|NMU||VIRGINIA||Freedom of Information|
Data dissemination law does not apply to constitutional officers
- The supreme court ruled that a city treasurer did not violate the Virginia Data Collection and Dissemination Practices Act when she gave employee records to a reporter.
Feb. 5, 2003 — Reversing the decision of the lower court, the Virginia Supreme Court Jan.10 ruled that Chesapeake City Treasurer Barbara Carraway did not violate the Virginia Government Data Collection and Dissemination Practices Act when she gave a newspaper reporter information from political opponent Elizabeth’s Hill’s employment file.
The court ruled that the act does not apply to constitutional officers, such as a city treasurer, only to agencies.
Hill, a previous employee of Carraway, decided in May 2001 to run against Carraway for the position of city treasurer. In response to accusations made by Hill that Carraway had failed to “register a charity group,” Carraway gave information from Hill’s personnel file to a newspaper reporter.
According to court documents, Carraway told the reporter that Hill was “released” from the treasurer’s office following only three weeks of employment.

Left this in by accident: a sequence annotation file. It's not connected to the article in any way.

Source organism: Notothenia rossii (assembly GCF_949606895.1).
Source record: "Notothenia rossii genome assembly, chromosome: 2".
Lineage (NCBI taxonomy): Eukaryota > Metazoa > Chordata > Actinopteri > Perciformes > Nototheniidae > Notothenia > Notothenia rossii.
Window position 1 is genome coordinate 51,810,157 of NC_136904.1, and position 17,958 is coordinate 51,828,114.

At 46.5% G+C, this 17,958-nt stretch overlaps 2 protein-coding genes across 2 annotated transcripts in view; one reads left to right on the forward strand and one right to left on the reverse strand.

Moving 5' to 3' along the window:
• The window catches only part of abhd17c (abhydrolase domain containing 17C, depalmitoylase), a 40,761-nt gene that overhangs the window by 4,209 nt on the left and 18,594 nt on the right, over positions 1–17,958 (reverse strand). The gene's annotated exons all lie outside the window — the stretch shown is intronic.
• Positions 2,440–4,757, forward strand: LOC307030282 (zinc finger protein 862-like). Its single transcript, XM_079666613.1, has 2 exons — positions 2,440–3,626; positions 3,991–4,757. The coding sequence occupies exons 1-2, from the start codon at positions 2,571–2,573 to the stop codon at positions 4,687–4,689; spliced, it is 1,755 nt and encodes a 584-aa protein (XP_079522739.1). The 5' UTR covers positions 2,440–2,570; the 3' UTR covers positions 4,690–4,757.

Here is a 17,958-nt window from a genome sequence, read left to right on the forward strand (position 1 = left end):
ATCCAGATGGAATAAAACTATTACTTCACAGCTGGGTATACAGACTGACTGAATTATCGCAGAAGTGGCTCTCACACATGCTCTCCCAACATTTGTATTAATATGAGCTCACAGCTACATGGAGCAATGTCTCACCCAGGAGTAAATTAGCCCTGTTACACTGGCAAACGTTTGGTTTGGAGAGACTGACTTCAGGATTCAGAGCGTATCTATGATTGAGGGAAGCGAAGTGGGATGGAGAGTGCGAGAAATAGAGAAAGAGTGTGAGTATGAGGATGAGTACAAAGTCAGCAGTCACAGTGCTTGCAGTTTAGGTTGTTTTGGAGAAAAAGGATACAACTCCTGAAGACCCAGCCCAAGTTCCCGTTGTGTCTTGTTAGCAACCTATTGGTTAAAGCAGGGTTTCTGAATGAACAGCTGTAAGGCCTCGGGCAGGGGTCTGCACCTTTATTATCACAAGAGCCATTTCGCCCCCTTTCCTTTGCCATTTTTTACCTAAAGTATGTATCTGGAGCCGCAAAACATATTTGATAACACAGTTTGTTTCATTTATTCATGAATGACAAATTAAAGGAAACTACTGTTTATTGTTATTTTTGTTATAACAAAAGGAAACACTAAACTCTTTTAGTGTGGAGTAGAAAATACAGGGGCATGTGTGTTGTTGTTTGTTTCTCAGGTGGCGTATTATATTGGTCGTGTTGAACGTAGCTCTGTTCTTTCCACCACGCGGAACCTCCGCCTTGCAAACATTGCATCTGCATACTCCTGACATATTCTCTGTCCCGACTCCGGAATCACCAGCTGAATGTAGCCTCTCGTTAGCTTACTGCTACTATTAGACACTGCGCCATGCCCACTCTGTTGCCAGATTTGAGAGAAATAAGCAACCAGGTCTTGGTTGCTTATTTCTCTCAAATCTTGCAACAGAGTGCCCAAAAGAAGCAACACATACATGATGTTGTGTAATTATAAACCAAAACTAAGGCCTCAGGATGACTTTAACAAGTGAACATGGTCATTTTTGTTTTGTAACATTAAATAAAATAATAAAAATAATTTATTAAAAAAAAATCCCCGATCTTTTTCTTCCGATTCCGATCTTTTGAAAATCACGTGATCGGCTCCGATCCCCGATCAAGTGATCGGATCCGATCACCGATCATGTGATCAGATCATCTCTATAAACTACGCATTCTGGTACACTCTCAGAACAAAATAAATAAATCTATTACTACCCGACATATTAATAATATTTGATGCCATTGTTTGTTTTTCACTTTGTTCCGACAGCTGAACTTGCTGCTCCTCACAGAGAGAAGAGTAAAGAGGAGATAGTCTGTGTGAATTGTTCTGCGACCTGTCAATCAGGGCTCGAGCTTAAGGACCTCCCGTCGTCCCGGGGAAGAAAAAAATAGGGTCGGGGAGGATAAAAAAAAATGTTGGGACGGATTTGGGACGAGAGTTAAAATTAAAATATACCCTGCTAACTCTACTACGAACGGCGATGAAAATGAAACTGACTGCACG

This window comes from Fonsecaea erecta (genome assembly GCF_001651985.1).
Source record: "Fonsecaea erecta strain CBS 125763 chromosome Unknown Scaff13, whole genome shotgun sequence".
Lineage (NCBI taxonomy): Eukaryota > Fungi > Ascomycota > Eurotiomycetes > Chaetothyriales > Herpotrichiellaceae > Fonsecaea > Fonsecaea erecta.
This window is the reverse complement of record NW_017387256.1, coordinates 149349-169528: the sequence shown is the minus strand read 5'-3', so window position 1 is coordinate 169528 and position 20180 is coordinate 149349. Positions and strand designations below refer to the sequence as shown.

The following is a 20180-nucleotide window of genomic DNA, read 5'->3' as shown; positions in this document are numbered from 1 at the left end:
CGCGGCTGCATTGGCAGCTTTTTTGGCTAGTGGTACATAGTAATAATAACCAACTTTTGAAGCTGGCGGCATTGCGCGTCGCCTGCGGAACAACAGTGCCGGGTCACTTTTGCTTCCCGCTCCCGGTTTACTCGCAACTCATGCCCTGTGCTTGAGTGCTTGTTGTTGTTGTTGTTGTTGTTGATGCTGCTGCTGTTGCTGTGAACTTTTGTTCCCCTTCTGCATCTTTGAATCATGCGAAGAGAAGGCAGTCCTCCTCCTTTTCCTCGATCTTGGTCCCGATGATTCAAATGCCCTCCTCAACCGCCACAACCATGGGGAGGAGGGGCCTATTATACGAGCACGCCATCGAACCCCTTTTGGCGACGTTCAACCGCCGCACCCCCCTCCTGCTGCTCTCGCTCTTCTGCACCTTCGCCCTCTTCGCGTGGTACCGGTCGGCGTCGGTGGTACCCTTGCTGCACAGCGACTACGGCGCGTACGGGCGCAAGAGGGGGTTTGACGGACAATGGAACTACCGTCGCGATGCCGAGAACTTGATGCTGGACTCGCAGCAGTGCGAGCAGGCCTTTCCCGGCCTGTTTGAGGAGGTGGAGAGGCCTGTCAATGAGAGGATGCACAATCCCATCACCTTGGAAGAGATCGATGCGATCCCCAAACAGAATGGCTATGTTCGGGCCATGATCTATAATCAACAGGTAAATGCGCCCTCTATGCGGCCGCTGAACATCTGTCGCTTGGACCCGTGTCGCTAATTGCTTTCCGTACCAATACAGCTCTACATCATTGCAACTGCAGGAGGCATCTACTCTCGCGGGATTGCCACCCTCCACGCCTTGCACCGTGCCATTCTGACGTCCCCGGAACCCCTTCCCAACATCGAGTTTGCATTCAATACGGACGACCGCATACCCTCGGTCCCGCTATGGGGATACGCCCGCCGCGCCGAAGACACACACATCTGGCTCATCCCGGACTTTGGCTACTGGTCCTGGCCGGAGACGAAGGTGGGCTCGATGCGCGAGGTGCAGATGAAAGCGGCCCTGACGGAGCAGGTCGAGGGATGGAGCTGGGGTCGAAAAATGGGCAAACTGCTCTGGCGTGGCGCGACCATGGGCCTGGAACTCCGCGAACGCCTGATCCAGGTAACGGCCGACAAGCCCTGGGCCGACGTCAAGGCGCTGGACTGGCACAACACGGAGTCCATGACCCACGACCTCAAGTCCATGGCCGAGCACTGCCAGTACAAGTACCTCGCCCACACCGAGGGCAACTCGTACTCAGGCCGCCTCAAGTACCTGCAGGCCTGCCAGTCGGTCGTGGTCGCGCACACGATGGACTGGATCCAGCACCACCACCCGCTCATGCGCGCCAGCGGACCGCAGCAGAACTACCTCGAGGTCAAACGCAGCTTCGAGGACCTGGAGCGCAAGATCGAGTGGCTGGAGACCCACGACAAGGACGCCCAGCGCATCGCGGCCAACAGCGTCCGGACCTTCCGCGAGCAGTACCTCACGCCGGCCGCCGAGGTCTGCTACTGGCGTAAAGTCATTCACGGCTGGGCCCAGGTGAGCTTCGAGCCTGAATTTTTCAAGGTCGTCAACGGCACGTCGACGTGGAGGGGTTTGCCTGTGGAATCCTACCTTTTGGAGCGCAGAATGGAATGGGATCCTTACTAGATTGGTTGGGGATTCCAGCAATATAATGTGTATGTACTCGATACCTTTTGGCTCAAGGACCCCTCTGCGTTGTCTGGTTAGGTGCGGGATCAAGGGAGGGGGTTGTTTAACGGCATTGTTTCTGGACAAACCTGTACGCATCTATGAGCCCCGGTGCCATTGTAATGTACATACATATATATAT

Hill filed a lawsuit against Carraway Oct. 23, claiming that she had violated the data dissemination act, which calls for certain guidelines in the “collection, retention, and dissemination” of personal information, the court said.
The trial court then found Carraway in violation of the act and awarded Hill attorney fees.
On appeal, the supreme court reversed the lower court’s decision, ruling that the Act does not apply to constitutional officers. An independent public official’s authority is derived from the Constitution of Virginia, although the responsibilities of the position may be determined by statute, the court said.
In June 2001, the Virginia Supreme Court distinguished “constitutional” officers from other public officers in Connell v. Kersey, finding that the Virginia Freedom of Information Act, which requires that “public bodies” make records available, does not specifically apply to “constitutional officers” who derive their authority from the state constitution rather than from legislative or executive order.
(Carraway v. Hill) — PC
© 2003 The Reporters Committee for Freedom of the Press